July 29, 2013

I Forgot My Socks

While on the subway to yesterday's soccer game, I realized something distressing; I had forgotten my socks. Socks that would fit over shinpads and into cleats. All socks. Any socks.

You cannot play soccer barefoot when others are wearing cleats. Even casual games of barefoot soccer run the risk of broken toes. I cannot wear shinpads and cleats without socks: blister city!!

What to do?
I was running late.
My team does not have extraneous women.
Going home would essentially mean missing the game...

The bus stop I get off at is across the street from Marshall's. So I bought a pair of men's socks at Marshall's.

Striped socks that pulled up over my shin pads although they weren't made for this type of wear. Socks whose purple heels sat above my heel, at the back of my ankle.

Unethical socks, most likely. I feel sad about this, as I've been enjoying the challenge to put my money where my mouth is and only purchase ethically made or used clothing. I don't feel that I've failed or that this particular challenge is "over" (I hope it will never be), but I do want to make note of my choice, for my own sake and also to let y'all know how it's going.

Relatedly, I need new shoes, and am about to order a pair (possibly two) online from an ethical producer in the States. I'm mostly afraid that they won't be quite the right size and I'll be stuck with ethical but ill-fitting shoes, which will be frustrating.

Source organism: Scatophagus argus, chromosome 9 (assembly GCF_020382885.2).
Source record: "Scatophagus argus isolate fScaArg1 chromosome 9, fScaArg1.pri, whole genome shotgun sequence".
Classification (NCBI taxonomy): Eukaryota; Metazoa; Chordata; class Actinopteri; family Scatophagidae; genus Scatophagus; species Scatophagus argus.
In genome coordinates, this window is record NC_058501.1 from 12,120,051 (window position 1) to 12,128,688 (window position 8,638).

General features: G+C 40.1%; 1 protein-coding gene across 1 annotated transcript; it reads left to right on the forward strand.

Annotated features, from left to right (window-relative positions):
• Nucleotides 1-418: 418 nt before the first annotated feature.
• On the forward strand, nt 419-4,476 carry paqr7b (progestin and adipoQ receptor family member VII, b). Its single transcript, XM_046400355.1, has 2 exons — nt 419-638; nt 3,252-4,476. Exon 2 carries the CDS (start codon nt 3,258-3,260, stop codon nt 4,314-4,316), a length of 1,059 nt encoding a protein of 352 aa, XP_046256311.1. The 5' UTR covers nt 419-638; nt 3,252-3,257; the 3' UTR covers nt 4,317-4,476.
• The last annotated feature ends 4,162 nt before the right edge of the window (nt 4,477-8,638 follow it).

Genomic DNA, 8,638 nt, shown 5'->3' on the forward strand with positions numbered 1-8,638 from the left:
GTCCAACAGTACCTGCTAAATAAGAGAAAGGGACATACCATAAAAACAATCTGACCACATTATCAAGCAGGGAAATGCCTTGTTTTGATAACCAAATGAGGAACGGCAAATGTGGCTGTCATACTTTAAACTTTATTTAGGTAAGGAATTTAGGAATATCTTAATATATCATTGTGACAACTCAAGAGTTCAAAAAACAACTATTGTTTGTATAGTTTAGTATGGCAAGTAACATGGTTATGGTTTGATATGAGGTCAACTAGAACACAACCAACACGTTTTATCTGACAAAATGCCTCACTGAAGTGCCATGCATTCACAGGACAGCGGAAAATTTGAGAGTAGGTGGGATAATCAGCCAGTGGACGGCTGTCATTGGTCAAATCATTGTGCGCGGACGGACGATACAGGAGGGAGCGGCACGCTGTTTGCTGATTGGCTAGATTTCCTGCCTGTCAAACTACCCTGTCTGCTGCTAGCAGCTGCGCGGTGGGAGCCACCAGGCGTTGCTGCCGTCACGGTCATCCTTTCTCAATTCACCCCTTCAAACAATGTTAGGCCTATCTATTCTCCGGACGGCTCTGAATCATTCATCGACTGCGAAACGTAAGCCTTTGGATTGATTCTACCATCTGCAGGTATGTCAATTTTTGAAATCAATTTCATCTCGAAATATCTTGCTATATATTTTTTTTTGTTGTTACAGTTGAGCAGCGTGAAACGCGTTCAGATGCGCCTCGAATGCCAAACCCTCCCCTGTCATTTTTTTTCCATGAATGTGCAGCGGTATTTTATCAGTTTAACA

I'll keep you posted on how that plays out. And in the meantime, time to start triple-checking my sock situation before leaving the house!

July 27, 2013

Saturday Self-Talk

Sometimes on a Saturday morning, my to-do list looks like this:
  • edit photos for S&J
  • send photos to Sally
  • blog: books, photos
  • email: Ryan, Lisa, Jay
  • fix: dresser, necklace
  • craigslist: camera accessories, glassware
  • buy: GROCERIES, shoes
And my schedule looks like this:
  • noon - Ruth's w/ bikes
  • 3pm - Erika for coffee
  • 7pm - Claire & (other) Ruth?

I am trying to sort out how to make it all fit, when I realize I don't want to do any of those things at this precise moment. So I boil water and grab some Earl Grey and the last of the raspberries I picked from our overgrown bush this morning, and I take up the book I put down last night when my eyes couldn't stay open, and I curl up on the couch, and trust that I will do the needful eventually, and that this little time of quiet is valuable and necessary and allowed.

July 22, 2013

Questioning My Faith: Email Excerpts

Earlier this summer, a new friend asked me in an email if/when I first started questioning my faith. This is my response, edited slightly for clarity. I wanted to share it because it is honest but risky, and I want to be honest. I also want to ask you all the same question I ask her at the end... What about you? What's your story?

I think my questioning started in high school, when I was 14 or 15. I had a lot of self-loathing; most of it came from the gap between how others perceived me (the good Christian girl) and who I felt I was (someone who didn't understand if or how my faith worked outside of church walls...)